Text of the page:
Acquisition and generalization of manual signs by hearing-impaired adults with mental retardation

Brian P. Conaghan, Nirbhay N. Singh, Theresa L. Moe, Timothy J. Landrum, Cynthia R. Ellis

Research output: Contribution to journalArticlepeer-review

12 Scopus citations


Behavioral procedures have been used to teach manual communication skills to individuals with mental retardation, although few studies have examined the assessment of generalization of such skills beyond the teaching environment. In this study, we investigated the effectiveness of directed rehearsal for teaching and facilitating the generalization of manual signs by six hearing-impaired adults with mental retardation. The effects of directed rehearsal, alone and combined with positive reinforcement for correct responses, were compared to a no-training control condition in an alternating treatments design. Although directed rehearsal was superior to the no-training control condition in teaching manual signs, the procedure was more effective when combined with positive reinforcement. The combined procedure was used to facilitate the generalization of learned signs across a number of variables. The results showed that there were high levels of generalization by all participants across novel phrases, settings, and trainers but variable levels of generalization to another response mode by some subjects. Further, increased levels in overall vocal communication were found for most participants.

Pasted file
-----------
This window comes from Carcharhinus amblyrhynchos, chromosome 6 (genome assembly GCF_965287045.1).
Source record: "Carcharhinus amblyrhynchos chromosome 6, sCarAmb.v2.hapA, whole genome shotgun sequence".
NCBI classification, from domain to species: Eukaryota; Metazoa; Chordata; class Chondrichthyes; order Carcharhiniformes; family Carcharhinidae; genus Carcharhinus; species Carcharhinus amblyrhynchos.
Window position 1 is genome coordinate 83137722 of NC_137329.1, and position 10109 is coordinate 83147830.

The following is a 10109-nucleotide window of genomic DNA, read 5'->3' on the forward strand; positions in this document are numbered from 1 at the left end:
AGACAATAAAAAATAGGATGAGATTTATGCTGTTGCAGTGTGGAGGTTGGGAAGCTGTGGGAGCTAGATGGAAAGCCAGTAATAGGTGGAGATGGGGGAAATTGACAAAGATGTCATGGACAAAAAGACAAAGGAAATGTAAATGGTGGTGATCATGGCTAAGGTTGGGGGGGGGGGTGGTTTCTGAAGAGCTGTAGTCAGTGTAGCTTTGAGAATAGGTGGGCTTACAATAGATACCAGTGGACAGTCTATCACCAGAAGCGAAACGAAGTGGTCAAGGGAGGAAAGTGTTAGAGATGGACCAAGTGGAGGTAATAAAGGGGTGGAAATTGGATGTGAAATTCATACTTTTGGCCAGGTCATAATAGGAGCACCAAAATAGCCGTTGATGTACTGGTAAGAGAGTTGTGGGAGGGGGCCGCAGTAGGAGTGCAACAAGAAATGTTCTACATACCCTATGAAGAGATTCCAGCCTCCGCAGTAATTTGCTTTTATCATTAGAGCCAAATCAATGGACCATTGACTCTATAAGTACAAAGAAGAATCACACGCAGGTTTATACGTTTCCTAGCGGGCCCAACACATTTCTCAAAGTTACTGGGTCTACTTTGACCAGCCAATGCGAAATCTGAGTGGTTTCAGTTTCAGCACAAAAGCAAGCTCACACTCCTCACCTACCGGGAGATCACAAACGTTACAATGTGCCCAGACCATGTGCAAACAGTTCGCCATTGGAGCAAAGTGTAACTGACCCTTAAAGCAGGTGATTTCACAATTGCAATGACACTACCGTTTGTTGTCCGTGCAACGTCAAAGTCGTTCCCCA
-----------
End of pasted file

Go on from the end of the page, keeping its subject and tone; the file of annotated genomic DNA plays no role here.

Original languageEnglish (US)
Pages (from-to)177-205
Number of pages29
JournalJournal of Behavioral Education
Issue number2
StatePublished - Jun 1992
Externally publishedYes


  • directed rehearsal
  • generalization
  • manual signs
  • matrix training
  • teaching

ASJC Scopus subject areas

  • Education
  • Developmental and Educational Psychology


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